Hydrogen-powered trains make their debut

Hydrogen-powered trains make their debut

- in Science
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A pair of trains that are among the first in the world to run on hydrogen entered service in Germany this week, offering an environmentally friendly alternative to diesel locomotives that belch harmful exhaust into the atmosphere.

The Coradia iLint trains are running along a 62-mile corridor between towns in Lower Saxony in the northern part of the country. They have fuel cells that generate electricity via chemical reactions between hydrogen and oxygen and batteries that store excess electricity until it’s needed, according to Alstom, the French company that made the trains.

The bright blue trains are considered zero-emissions vehicles because they release only water and steam. Diesel-powered trains, like the ones the new trains replace, emit carbon dioxide and other greenhouse gases, as well as particulates that can cause a range of health problems.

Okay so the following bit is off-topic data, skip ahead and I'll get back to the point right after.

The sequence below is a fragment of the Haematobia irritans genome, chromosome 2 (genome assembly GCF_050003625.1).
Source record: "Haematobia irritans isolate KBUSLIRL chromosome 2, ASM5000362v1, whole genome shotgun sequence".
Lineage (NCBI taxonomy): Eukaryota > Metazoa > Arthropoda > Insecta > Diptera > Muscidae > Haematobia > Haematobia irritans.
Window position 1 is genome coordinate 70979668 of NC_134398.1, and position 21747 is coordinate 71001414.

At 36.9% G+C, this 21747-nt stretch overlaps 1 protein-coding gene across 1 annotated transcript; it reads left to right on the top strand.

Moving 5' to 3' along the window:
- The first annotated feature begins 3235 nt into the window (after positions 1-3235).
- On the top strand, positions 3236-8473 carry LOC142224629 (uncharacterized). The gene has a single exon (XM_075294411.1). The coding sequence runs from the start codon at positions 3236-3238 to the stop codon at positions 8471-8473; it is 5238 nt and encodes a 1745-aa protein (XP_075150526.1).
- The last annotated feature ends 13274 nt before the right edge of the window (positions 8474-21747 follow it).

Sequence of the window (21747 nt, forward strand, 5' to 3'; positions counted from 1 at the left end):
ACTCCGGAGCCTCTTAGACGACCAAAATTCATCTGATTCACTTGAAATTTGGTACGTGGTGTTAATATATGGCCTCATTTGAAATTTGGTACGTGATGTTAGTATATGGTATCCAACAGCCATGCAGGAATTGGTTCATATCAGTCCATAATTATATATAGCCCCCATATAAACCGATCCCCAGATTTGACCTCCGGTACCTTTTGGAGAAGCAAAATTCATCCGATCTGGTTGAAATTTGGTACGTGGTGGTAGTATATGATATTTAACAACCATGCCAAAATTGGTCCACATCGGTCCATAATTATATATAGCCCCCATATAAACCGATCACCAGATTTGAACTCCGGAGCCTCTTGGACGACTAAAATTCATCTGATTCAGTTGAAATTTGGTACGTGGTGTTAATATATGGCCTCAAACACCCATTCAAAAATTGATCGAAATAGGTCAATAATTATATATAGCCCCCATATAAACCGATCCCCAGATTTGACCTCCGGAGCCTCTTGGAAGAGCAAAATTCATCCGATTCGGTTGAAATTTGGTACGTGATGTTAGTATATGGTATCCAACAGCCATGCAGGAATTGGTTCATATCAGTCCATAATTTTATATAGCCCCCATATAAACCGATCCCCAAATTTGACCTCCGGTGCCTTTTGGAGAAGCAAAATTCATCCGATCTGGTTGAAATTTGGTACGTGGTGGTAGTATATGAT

Image: Coradia iLint train
The Coradia iLint train built by the French company Alstom, has fuel cells that generate electricity from chemical reactions between hydrogen gas and oxygen.Rene Frampe

The trains can reach speeds of up to 87 miles per hour and travel up to 600 miles without refueling — about equivalent to the range of diesel trains, said Shawn Litster, a professor of mechanical engineering at Carnegie Mellon University in Pittsburgh.

The hydrogen used to power the trains will be pumped aboard from a 40-foot-high steel container erected at one of the stations along the route.

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